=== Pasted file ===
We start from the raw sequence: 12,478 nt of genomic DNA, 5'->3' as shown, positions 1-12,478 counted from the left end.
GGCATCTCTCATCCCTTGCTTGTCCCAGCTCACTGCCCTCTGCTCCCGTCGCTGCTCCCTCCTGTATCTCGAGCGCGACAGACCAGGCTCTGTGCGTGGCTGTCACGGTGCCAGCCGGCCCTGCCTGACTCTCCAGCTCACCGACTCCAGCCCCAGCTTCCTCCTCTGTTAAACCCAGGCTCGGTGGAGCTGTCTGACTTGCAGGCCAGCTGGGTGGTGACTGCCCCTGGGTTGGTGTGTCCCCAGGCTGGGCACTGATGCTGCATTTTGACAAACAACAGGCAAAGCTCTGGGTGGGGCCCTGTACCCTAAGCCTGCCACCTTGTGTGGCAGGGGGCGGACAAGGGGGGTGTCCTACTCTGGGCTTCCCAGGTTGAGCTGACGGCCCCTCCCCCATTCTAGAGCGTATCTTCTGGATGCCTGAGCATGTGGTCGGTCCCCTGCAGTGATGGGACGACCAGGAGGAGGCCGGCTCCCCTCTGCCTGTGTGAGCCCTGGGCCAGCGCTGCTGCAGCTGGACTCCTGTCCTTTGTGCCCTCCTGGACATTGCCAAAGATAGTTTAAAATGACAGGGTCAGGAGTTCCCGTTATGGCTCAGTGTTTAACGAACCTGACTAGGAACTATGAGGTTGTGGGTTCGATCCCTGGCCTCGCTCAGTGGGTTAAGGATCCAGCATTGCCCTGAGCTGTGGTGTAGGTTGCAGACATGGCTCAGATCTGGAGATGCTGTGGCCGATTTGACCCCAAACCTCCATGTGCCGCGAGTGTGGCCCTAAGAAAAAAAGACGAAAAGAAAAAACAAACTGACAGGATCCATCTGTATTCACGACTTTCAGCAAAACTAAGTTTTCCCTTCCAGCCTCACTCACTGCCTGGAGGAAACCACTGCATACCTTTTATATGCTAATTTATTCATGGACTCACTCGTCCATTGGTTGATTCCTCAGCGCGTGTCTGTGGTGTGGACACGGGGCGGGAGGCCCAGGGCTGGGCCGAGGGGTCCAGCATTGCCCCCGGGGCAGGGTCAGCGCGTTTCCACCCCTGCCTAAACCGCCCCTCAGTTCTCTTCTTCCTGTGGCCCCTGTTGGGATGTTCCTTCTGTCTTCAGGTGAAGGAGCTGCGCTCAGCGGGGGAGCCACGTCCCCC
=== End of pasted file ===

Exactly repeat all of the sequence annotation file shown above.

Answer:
We start from the raw sequence: 12,478 nt of genomic DNA, 5'->3' as shown, positions 1-12,478 counted from the left end.
GGCATCTCTCATCCCTTGCTTGTCCCAGCTCACTGCCCTCTGCTCCCGTCGCTGCTCCCTCCTGTATCTCGAGCGCGACAGACCAGGCTCTGTGCGTGGCTGTCACGGTGCCAGCCGGCCCTGCCTGACTCTCCAGCTCACCGACTCCAGCCCCAGCTTCCTCCTCTGTTAAACCCAGGCTCGGTGGAGCTGTCTGACTTGCAGGCCAGCTGGGTGGTGACTGCCCCTGGGTTGGTGTGTCCCCAGGCTGGGCACTGATGCTGCATTTTGACAAACAACAGGCAAAGCTCTGGGTGGGGCCCTGTACCCTAAGCCTGCCACCTTGTGTGGCAGGGGGCGGACAAGGGGGGTGTCCTACTCTGGGCTTCCCAGGTTGAGCTGACGGCCCCTCCCCCATTCTAGAGCGTATCTTCTGGATGCCTGAGCATGTGGTCGGTCCCCTGCAGTGATGGGACGACCAGGAGGAGGCCGGCTCCCCTCTGCCTGTGTGAGCCCTGGGCCAGCGCTGCTGCAGCTGGACTCCTGTCCTTTGTGCCCTCCTGGACATTGCCAAAGATAGTTTAAAATGACAGGGTCAGGAGTTCCCGTTATGGCTCAGTGTTTAACGAACCTGACTAGGAACTATGAGGTTGTGGGTTCGATCCCTGGCCTCGCTCAGTGGGTTAAGGATCCAGCATTGCCCTGAGCTGTGGTGTAGGTTGCAGACATGGCTCAGATCTGGAGATGCTGTGGCCGATTTGACCCCAAACCTCCATGTGCCGCGAGTGTGGCCCTAAGAAAAAAAGACGAAAAGAAAAAACAAACTGACAGGATCCATCTGTATTCACGACTTTCAGCAAAACTAAGTTTTCCCTTCCAGCCTCACTCACTGCCTGGAGGAAACCACTGCATACCTTTTATATGCTAATTTATTCATGGACTCACTCGTCCATTGGTTGATTCCTCAGCGCGTGTCTGTGGTGTGGACACGGGGCGGGAGGCCCAGGGCTGGGCCGAGGGGTCCAGCATTGCCCCCGGGGCAGGGTCAGCGCGTTTCCACCCCTGCCTAAACCGCCCCTCAGTTCTCTTCTTCCTGTGGCCCCTGTTGGGATGTTCCTTCTGTCTTCAGGTGAAGGAGCTGCGCTCAGCGGGGGAGCCACGTCCCCC